The Christian McBride Quartet delivers “fusion” in the truest sense of the word — an organic melding of varied ingredients to achieve a personal vision.

Hot Fusion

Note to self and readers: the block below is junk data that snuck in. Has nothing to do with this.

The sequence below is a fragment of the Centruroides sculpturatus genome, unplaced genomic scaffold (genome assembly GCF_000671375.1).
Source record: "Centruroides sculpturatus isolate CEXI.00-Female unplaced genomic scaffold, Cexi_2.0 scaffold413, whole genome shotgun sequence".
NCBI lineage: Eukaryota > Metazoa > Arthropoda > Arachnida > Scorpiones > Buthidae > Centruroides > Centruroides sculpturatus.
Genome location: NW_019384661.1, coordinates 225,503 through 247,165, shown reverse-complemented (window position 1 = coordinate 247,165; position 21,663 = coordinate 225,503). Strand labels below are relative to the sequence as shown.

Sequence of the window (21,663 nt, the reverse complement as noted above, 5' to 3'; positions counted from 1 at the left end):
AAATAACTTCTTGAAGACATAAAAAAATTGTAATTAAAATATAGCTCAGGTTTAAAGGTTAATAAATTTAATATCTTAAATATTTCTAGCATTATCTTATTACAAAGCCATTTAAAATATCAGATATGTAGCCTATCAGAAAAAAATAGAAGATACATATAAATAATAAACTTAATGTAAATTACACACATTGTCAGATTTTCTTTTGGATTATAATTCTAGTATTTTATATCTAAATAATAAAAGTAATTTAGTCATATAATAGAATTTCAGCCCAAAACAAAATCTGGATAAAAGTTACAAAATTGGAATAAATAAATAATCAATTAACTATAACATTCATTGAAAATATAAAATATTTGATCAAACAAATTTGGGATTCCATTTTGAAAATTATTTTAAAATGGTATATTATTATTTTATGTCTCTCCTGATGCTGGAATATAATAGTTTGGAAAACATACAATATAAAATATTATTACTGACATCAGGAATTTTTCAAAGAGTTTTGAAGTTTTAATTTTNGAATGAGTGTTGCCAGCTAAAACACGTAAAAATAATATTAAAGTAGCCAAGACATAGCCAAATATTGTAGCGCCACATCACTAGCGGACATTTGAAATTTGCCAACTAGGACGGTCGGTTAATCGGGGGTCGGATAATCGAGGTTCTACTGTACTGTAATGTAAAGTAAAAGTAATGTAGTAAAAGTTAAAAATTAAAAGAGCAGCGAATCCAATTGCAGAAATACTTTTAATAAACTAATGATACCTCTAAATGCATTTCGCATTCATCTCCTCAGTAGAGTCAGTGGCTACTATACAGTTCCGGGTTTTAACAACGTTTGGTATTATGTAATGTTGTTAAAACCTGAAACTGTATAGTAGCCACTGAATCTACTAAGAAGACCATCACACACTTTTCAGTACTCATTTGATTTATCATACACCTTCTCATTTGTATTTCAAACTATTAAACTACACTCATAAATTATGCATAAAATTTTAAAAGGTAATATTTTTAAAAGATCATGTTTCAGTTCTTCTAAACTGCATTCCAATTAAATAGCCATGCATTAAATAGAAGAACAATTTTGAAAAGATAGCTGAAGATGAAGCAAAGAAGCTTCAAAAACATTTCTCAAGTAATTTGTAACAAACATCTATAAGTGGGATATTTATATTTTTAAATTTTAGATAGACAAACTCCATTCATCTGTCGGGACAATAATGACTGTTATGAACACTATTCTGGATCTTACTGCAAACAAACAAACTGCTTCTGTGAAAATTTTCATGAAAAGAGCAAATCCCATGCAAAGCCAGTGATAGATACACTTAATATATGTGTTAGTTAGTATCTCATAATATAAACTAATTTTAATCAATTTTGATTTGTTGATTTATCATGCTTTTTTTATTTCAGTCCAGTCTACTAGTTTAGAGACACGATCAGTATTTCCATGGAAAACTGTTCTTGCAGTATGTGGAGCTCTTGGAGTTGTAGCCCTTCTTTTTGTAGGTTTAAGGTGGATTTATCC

When jazz bassist Christian McBride plays the University of Richmond’s Camp Concert Hall on Feb. 2 with his quartet, the last thing he wants while he plays is respectful silence. “We thrive on audience participation, big time,” he says during a telephone interview. “A lot of people treat jazz as fine art. Entertainment gets thrown out the window. But if the music is burning, people want to have an emotional reaction. Often the concert-hall surrounding intimidates them; they just sit there.” Whether he is playing in a large concert hall or a small jazz club, McBride’s performance is anything but staid. McBride knows that when people get excited, they get involved. At 28, McBride has played on more than 70 recordings with musicians as diverse as Kathleen Battle and Betty Carter to Bruce Hornsby and Wynton Marsalis. His sense of tone and time, and ability to balance individual innovation and group expression has made him a first-call sideman, often playing with the great musicians who defined the postwar jazz tradition. His taste in music, however, is not bound by category. “I have a reputation for acoustic, straight-ahead jazz,” he says, “but what I listen to at home is fusion, funk, classical. The music I like participating in is open, heady. You listen to the bass parts in Bach, the Brandenburg concerto, they’re like bebop lines.” McBride’s musical heroes are not just the recognized giants. He cites Cannonball Adderly, an alto sax player now best known as a sideman (with John Coltrane and Bill Evans), as an important influence. “He put together the first jazz-rock [fusion] band,” McBride says. “It was real jazz, but it had that pop edge, too. The audience would have a real good time listening to him. Another fusion band McBride admires is Return to Forever. “That first album, the one with the song ‘Crystal Silence’ on it, was beautiful,” he says. “I love that moody music.” The fusion balance was short-lived, however, an attempt to transcend genre that became a genre itself. RTF’s evolution was typical; the jazz-rock balance eventually tilted toward high-volume excess. “… They became a testosterone band,” McBride says. “[Return to Forever leader] Chick Corea told me that by the time of their last tours the promoters couldn’t sell seats in the rows near the stage — the band was too loud.” Many established jazz musicians disdained jazz-rock’s arena bombast, and resented its popularity. (Some were also embarrassed by their own attempts to cash in on the craze.) For the 28-year-old McBride, it’s just another branch of the tradition. Its peak was past before he was in kindergarten. The music on McBride’s recordings is “fusion” in the truest sense of the word, an organic melding of varied ingredients to achieve a personal vision. His 1996 album “Number 2 Express,” which the bassist says is the best representation of his intentions, extends a coherent musical vocabulary into sonically adventurous directions. His most recent CD, “A Family Affair,” is a soul-driven outing dedicated to influences ranging from Sly and the Family Stone (note the title) to Duke Ellington. McBride will start recording his next release almost immediately after his Richmond show. “A lot of people think that [the next album] will be even more R&B and funk, that the last album was a setup for that,” he says. “Actually it will be acoustic. I don’t like to stay on any concept too long; I like to experiment. I think the music should leave you to draw your own conclusions; it should stay in the middle, undefined.” McBride will play the new material at the University of Richmond with his new quartet, which includes fellow Philadelphia native Rodney Green on drums, Shedrick Mitchell on piano and veteran musician Ron Blake on tenor and soprano sax. As jazz has become recognized as “America’s Classical Music,” with increasing levels of high-quality programming on National Public Radio and public television, McBride has become one of the music’s best advocates. He is committed not only to preserving the music but, more importantly, to keeping it


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